Don’t get me wrong, I have no quarrel with Spileberg's intentions. He obviously wanted to produce a fitting tribute to ol' Abe on the150th anniversary of his most famous act. His intentions, like many well-meaning liberals, were honorable. But good intentions alone don't make good actions, good results or good movies, let alone great ones. The proverbial road to you-know-where is paved with them - which brings me to my problem with Lincoln, (the movie) that I never had with Lincoln (the man) in spite of his now well-known racism and love of minstrel shows and nigger jokes, (I was waiting for at least one joke or scene referencing any of this in the movie. It never came. I guess it got in the way of the halo Spielberg wanted to keep above Lincoln’s head.)
(Speaking of presumably well-meaning white Hollywooders making bad, boring, historically-challenged movies, did anyone see George Lucas almost comical treatment of the Tuskegee Airmen, ” Red Tails?)
I’ll say this here. I respect Lincoln (the man) infinitely more than “Lincoln” the movie because, unlike that Great American Hypocrite, Thomas Jefferson, he went beyond his feelings and supposed intentions and did something that none of our much-touted FFs ever did. In fact, he took the first step toward undoing the damage they had done. He freed 4 million slaves. And whether it was for economic, spiritual, moral, social, etc. reasons, he did it. And he was killed because of it.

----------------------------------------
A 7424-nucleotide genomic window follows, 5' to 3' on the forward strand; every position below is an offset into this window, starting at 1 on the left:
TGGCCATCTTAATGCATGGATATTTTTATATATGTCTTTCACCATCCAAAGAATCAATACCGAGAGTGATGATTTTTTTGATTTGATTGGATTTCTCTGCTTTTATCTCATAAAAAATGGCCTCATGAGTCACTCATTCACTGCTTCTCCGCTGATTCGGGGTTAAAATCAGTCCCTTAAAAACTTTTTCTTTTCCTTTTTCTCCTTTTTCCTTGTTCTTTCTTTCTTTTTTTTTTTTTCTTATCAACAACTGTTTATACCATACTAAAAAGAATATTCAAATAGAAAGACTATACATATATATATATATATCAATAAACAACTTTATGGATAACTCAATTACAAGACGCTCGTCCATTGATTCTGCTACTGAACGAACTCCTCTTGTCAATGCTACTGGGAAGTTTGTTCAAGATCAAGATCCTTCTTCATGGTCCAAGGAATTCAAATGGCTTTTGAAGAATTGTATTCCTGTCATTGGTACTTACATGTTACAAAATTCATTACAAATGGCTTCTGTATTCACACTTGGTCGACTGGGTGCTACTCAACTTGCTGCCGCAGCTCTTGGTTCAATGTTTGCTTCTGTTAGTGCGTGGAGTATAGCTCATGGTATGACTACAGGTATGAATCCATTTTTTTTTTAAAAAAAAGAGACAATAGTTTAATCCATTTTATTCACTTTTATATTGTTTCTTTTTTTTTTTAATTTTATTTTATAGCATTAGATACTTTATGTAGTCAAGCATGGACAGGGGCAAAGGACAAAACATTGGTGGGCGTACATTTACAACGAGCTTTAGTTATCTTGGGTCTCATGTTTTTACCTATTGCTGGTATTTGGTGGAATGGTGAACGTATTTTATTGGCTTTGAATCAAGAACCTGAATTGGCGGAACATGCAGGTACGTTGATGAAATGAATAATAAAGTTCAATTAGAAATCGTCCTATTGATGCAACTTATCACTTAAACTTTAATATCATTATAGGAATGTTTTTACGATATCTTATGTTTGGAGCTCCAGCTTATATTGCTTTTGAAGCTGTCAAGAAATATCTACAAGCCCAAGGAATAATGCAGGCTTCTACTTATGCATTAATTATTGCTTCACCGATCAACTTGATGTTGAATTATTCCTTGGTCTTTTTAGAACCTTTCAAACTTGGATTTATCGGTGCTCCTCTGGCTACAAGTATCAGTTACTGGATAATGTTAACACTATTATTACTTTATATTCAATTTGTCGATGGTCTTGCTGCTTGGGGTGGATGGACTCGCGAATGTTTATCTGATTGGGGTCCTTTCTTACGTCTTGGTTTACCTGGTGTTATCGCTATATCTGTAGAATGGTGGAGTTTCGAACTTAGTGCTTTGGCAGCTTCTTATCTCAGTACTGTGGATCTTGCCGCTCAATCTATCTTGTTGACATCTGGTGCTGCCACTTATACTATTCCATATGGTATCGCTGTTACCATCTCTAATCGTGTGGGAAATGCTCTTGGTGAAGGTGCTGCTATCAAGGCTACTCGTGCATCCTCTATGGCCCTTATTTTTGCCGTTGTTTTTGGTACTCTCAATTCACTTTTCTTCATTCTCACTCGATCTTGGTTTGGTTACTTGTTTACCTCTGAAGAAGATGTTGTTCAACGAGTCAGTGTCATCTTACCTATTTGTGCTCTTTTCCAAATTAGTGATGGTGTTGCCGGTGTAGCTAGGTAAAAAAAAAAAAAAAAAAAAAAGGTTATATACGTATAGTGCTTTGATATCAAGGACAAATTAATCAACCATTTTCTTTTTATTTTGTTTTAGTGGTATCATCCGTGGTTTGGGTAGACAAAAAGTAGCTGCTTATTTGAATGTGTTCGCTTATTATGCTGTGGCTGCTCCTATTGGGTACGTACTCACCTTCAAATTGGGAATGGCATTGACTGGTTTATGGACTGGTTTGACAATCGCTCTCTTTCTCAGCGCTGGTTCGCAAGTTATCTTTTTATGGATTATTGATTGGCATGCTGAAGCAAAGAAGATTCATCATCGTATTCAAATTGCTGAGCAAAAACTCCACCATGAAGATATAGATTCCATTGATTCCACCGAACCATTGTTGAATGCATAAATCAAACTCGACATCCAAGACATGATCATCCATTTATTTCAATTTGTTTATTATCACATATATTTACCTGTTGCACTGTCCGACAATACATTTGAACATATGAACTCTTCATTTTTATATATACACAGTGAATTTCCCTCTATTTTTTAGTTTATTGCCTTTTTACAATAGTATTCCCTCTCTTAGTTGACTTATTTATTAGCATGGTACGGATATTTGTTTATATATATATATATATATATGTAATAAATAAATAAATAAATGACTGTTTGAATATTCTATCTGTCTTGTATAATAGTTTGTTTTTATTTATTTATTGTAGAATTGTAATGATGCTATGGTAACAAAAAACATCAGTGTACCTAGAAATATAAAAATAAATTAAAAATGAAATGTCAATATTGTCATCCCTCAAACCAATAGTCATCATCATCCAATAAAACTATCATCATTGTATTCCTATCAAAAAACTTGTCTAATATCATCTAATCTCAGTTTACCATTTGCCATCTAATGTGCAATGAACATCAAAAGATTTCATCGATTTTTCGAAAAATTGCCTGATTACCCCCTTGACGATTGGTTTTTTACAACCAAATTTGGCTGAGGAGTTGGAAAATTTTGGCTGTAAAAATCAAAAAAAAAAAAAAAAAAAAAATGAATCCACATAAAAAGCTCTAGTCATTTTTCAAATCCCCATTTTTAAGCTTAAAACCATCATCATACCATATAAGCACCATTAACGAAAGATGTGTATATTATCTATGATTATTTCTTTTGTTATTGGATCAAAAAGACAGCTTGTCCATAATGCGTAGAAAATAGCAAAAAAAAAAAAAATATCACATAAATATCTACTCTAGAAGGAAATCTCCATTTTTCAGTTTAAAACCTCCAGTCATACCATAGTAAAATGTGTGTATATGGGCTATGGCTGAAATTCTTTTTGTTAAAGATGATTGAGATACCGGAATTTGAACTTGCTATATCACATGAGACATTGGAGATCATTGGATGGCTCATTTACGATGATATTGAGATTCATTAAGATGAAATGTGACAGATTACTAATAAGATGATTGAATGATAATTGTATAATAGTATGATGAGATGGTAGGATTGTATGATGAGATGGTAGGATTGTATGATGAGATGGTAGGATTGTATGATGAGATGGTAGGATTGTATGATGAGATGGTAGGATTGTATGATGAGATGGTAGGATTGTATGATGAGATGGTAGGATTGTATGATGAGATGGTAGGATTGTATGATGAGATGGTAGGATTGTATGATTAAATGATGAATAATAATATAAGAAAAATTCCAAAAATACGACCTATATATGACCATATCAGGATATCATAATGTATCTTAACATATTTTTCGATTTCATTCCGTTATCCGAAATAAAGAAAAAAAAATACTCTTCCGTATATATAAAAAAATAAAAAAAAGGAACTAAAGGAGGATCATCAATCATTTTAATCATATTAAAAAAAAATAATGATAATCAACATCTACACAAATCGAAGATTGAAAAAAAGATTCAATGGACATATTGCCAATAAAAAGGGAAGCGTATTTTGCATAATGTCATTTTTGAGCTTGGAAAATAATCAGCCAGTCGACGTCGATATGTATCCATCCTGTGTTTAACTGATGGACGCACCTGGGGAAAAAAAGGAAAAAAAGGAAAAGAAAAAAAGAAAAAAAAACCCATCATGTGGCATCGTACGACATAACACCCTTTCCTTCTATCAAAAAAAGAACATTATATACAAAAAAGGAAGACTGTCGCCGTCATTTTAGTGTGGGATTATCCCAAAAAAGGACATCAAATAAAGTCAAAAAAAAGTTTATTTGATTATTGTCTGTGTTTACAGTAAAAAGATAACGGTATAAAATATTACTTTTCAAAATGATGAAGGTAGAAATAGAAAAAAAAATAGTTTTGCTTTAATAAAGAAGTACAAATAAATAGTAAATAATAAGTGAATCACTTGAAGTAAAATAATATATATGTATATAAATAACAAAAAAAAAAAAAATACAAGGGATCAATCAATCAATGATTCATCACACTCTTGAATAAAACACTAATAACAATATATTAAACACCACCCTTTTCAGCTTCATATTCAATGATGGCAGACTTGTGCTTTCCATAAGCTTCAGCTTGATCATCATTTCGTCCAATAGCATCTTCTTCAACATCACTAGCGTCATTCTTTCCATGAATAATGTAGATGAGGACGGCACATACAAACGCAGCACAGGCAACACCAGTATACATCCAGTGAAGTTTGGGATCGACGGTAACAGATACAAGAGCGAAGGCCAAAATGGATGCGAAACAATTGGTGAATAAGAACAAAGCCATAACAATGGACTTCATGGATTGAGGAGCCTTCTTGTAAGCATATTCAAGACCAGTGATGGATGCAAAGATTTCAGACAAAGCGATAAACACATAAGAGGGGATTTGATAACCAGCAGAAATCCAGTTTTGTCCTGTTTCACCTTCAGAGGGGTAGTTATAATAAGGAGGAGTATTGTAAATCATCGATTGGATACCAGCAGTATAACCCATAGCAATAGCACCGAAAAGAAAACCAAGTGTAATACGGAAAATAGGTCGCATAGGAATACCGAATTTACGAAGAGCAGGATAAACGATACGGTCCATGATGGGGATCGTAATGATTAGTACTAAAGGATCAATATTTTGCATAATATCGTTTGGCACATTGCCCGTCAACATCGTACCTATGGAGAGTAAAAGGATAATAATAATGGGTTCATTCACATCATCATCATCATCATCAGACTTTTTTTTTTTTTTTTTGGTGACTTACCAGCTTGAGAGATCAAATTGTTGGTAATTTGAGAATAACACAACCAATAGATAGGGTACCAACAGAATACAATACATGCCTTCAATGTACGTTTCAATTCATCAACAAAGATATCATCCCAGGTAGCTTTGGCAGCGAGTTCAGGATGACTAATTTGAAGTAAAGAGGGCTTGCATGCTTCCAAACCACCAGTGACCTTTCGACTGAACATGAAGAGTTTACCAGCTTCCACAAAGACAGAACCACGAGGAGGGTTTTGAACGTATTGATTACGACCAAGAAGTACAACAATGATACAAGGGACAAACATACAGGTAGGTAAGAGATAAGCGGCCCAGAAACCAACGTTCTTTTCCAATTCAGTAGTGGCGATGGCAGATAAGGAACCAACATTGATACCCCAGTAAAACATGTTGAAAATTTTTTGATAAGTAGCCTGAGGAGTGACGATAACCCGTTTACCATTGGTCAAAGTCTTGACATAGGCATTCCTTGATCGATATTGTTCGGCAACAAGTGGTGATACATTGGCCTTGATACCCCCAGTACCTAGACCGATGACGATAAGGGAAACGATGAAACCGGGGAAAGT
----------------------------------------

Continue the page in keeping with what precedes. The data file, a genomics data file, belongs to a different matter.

I’m old enough and black enough to know that no man or woman, “black”, “white”, “brown”, “red”, “yellow” or other is the saint hypemiesters like Spielberg portrayed Lincoln to be. But Lincoln (the man) came as close as any politician in America ever has -including his would-be Mt. Rushmore companion, Barack H. Obama. These words about the still ongoing Civil War from his 2nd Inaugural Address are the most honest ever uttered by any American President:
“Fondly do we hope -- fervently do we pray -- that this mighty scourge of war may speedily pass away. Yet, if God wills that it continue, until all the wealth piled by the bond-man's two hundred and fifty years of unrequited toil shall be sunk, and until every drop of blood drawn with the lash, shall be paid by another drawn with the sword, as was said three thousand years ago, so still it must be said "the judgments of the Lord, are true and righteous altogether."
By contrast, our current president didn’t mention a word about race or racism in his recent 2nd Inaugural - even though racial inequality is as bad or worse now in many ways than before the Civil Rights Movement. (A CNN study last year showed white America’s average household wealth = 22 times that of black America’s.)